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Economy brands' last rites as value rules the day

The traditional distinction in the car market was between three types of brands: “volume”, “premium” and “economy”.

Today, those differences are blurring.

It seems ridiculous to classify Audi and BMW as premium while describing Renault and Fiat as volume carmakers: the two German brands sell twice as many cars as the combined sales of Renault and Fiat. In fact Audi is now up to number 4 in the sales chart, with BMW at 5 (see table) – and they have not yet finished expanding their ranges.

At the other end of the market, true economy brands are pretty well dead – Proton lingers on in the UK, but no-one seems quite sure why – but value brands are storming ahead.

Both Hyundai and Kia are knocking on the door of the top 10 and, with the new Picanto and forthcoming Rio, one has to say that Kia still has plenty of room to grow.

Skoda is a little way behind, but is still growing steadily and is not going to slow down any time soon.

Next year, we will finally see Dacia arrive in the UK, whose Duster SUV could turn out to be a cut-price Skoda Yeti (oh, the irony of Skoda being undercut).

All that activity makes life difficult for brands in the middle, who can struggle to find an identity.

People might not like the image of BMW (or Skoda, for that matter), but everyone thinks they know what those companies stand for.

If you apply that test to many middling brands, it can be surprisingly hard to come up with a clear answer.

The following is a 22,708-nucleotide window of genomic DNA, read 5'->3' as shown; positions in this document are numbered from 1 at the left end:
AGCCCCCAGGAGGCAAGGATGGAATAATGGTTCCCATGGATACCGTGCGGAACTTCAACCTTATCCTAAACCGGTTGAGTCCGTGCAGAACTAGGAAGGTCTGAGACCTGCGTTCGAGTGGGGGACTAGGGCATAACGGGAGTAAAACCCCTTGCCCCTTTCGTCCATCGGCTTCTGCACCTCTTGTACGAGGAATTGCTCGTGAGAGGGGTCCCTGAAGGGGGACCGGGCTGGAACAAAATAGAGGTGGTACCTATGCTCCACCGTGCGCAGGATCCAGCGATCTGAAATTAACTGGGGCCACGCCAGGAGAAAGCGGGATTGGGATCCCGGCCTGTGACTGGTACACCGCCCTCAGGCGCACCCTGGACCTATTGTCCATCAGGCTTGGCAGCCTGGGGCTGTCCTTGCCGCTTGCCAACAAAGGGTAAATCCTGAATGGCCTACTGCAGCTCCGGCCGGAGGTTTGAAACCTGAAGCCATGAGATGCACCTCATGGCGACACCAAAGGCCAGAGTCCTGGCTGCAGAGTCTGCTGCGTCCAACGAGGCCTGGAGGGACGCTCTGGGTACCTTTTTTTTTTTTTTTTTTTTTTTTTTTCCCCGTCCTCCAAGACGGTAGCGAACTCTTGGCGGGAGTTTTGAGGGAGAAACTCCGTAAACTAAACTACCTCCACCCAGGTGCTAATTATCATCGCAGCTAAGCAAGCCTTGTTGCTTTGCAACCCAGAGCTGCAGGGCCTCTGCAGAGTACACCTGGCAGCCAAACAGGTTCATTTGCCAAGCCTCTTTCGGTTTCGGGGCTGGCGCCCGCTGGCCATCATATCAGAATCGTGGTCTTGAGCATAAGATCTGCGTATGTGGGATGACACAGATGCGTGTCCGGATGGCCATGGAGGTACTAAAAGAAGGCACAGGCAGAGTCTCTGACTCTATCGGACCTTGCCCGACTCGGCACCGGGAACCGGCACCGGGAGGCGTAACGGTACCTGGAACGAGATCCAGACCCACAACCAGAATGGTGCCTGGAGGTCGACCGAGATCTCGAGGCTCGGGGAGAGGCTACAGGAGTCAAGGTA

Ford has vehicle dynamics, slowly morphing into high technology, the favourite USP of boss Alan Mullaly.

Peugeot had dynamics and crisp styling in the ’80s and early ’90s (think 205 and 405), but not much today.

Renault used to have avant-garde design until the Avantime and Megane Mark Two gave that a bad name, and Fiat has the 500, which is a model, not a brand proposition.

The inescapable conclusion has to be that, if a company does not have a great brand or a great value offer, it had better have great products.

Ford maintained its market leadership, and stayed mostly profitable through the recession, by having very good products, especially the Fiesta.

Nissan has been resurgent thanks to the success of the Qashqai – which it hopes to repeat with the Juke.

In contrast, Peugeot and Renault have slipped back because their current cars do not stand out in the way their forebears did.

That makes the mid-market a treacherous place to compete, because a company is only as good as its most recent design.

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